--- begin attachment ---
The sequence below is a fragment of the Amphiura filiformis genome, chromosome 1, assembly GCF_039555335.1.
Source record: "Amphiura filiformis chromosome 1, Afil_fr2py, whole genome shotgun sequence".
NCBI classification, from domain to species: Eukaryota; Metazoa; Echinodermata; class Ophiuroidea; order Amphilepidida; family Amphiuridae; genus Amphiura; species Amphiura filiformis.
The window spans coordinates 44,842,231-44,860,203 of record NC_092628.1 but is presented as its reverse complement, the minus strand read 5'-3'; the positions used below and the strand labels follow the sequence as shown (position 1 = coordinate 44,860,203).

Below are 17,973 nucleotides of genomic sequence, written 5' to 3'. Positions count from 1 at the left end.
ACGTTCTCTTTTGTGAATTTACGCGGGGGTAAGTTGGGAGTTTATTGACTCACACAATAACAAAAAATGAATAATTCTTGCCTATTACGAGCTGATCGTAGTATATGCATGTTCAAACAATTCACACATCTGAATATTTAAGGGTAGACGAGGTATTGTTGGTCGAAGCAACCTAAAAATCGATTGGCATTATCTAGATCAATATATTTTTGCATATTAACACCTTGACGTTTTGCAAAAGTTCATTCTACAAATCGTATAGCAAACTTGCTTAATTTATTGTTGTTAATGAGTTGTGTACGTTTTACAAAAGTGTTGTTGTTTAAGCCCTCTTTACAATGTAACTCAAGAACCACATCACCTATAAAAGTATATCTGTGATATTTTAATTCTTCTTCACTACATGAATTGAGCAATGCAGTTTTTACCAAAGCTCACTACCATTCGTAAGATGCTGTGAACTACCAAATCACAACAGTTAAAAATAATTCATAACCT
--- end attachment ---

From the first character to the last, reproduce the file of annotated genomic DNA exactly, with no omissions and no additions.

The sequence below is a fragment of the Amphiura filiformis genome, chromosome 1, assembly GCF_039555335.1.
Source record: "Amphiura filiformis chromosome 1, Afil_fr2py, whole genome shotgun sequence".
NCBI classification, from domain to species: Eukaryota; Metazoa; Echinodermata; class Ophiuroidea; order Amphilepidida; family Amphiuridae; genus Amphiura; species Amphiura filiformis.
The window spans coordinates 44,842,231-44,860,203 of record NC_092628.1 but is presented as its reverse complement, the minus strand read 5'-3'; the positions used below and the strand labels follow the sequence as shown (position 1 = coordinate 44,860,203).

Below are 17,973 nucleotides of genomic sequence, written 5' to 3'. Positions count from 1 at the left end.
ACGTTCTCTTTTGTGAATTTACGCGGGGGTAAGTTGGGAGTTTATTGACTCACACAATAACAAAAAATGAATAATTCTTGCCTATTACGAGCTGATCGTAGTATATGCATGTTCAAACAATTCACACATCTGAATATTTAAGGGTAGACGAGGTATTGTTGGTCGAAGCAACCTAAAAATCGATTGGCATTATCTAGATCAATATATTTTTGCATATTAACACCTTGACGTTTTGCAAAAGTTCATTCTACAAATCGTATAGCAAACTTGCTTAATTTATTGTTGTTAATGAGTTGTGTACGTTTTACAAAAGTGTTGTTGTTTAAGCCCTCTTTACAATGTAACTCAAGAACCACATCACCTATAAAAGTATATCTGTGATATTTTAATTCTTCTTCACTACATGAATTGAGCAATGCAGTTTTTACCAAAGCTCACTACCATTCGTAAGATGCTGTGAACTACCAAATCACAACAGTTAAAAATAATTCATAACCT